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Why do two major West Coast ports rate last on a new ranking of facilities worldwide?

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Tug boats in front of containers stacked at a port.

U.S. ports aren't stacking up globally. Patrick T Fallon/ AFP via Getty Images

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The global supply chain issues the Federal Reserve has been worried about plagued the country’s busiest ports last year. A new report from the World Bank and S&P Global Market Intelligence ranked the efficiency of more than 350 ports worldwide based on how long ships had to wait at port last year. Los Angeles and Long Beach, which handle more than 40% of all maritime imports to the U.S., came in dead last for efficiency.

Most of the other big ports in the U.S. — New York, Savannah, Oakland — were also in the bottom half of the list, behind top performers in Persian Gulf countries and Asia.

Last year was not a normal year. U.S. ports processed record amounts of imports as Americans stuck at home took to shopping. There were some bigger structural differences too, said Nick Vyas, a professor of supply chain management at the University of Southern California.

“There’s a huge labor union participation in what actually occurs at the ports and what doesn’t,” Vyas said.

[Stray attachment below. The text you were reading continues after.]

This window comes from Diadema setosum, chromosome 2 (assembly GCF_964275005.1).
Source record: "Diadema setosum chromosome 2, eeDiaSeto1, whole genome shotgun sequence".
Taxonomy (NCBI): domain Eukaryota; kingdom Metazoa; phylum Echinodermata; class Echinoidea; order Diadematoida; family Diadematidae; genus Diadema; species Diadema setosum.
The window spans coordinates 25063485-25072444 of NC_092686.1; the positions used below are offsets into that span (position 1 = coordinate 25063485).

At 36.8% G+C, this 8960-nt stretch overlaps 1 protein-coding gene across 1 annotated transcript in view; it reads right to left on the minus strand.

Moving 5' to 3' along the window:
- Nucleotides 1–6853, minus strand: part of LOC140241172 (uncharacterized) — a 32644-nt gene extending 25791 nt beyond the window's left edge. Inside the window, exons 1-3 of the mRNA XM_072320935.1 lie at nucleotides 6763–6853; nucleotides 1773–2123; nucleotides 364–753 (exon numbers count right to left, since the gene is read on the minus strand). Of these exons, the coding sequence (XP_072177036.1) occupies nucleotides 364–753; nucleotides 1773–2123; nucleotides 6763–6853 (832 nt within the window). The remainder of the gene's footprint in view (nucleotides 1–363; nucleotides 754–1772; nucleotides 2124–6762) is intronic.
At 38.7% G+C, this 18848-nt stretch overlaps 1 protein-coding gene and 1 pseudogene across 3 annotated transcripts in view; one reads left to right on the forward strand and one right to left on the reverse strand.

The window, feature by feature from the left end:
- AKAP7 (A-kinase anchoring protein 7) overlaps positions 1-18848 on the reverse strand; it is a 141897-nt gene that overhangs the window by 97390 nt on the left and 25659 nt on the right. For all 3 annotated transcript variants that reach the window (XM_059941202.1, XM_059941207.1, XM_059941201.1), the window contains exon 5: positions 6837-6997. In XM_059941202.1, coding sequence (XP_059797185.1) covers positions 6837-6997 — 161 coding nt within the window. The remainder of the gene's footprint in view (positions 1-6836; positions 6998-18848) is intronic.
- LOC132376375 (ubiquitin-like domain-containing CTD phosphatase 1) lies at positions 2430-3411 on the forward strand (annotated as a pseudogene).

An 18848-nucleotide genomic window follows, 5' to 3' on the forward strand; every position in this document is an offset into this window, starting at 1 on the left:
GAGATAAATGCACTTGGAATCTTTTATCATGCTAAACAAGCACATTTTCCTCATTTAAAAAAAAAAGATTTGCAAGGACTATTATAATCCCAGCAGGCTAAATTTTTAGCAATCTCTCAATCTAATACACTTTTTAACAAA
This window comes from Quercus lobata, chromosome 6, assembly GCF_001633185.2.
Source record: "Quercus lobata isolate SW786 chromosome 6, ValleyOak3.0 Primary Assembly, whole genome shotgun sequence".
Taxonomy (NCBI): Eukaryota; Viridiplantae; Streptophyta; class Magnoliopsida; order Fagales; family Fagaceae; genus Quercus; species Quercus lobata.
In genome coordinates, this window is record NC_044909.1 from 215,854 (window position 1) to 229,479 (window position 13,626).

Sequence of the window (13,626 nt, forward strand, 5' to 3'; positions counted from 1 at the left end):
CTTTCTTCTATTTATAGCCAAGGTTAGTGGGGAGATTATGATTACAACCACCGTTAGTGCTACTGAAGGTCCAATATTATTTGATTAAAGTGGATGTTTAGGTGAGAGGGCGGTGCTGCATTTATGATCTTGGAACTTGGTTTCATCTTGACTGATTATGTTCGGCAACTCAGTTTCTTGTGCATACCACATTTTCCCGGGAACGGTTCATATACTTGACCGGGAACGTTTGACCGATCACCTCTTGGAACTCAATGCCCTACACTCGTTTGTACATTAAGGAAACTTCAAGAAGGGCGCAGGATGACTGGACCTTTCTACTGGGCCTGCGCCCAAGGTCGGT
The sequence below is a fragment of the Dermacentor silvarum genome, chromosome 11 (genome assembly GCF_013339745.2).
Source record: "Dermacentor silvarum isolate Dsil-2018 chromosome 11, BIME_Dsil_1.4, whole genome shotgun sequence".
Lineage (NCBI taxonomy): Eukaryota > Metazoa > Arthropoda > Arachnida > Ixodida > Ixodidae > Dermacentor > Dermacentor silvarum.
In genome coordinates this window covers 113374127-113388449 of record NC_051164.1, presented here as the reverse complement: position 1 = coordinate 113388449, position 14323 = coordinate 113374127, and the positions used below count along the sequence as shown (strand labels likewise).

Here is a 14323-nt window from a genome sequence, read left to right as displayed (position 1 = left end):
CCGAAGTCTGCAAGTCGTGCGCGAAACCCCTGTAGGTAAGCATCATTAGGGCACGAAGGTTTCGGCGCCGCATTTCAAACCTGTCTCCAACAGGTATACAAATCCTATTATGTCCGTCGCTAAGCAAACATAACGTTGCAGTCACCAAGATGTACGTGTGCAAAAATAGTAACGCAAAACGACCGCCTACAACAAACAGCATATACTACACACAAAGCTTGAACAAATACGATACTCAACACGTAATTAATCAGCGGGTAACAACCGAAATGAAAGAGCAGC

He said U.S. ports generally don’t operate around the clock, unlike some of the top-performing ports on the list.

Last fall at the height of the shipping backlog, President Joe Biden moved LA and Long Beach to 24/7 operations, but that didn’t totally solve the problem, said to John Martin, founder of Martin Associates, a transportation consulting firm.

“There was no space on the terminal, because you couldn’t get the containers out the gate,” Martin said. The port complex has little room to expand, and warehouses in Southern California are strapped for space and the needed workforce to receive shipments around the clock.

“You’re looking at warehouse vacancy rates less than 1%, which is unheard of,” Martin said.

But there are many efficient ports, particularly in Asia and Europe, that have even tighter constraints on space, according to Christopher Tang, a professor of supply chain management at UCLA.

Those ports use more sophisticated technology to quickly move cargo in and out — automated cranes, sensors, tracking — all powered by artificial intelligence.

“We are really way behind. By decades. I’m not joking. We are way behind,” Tang said.

The bipartisan infrastructure bill is putting $17 billion towards port upgrades.

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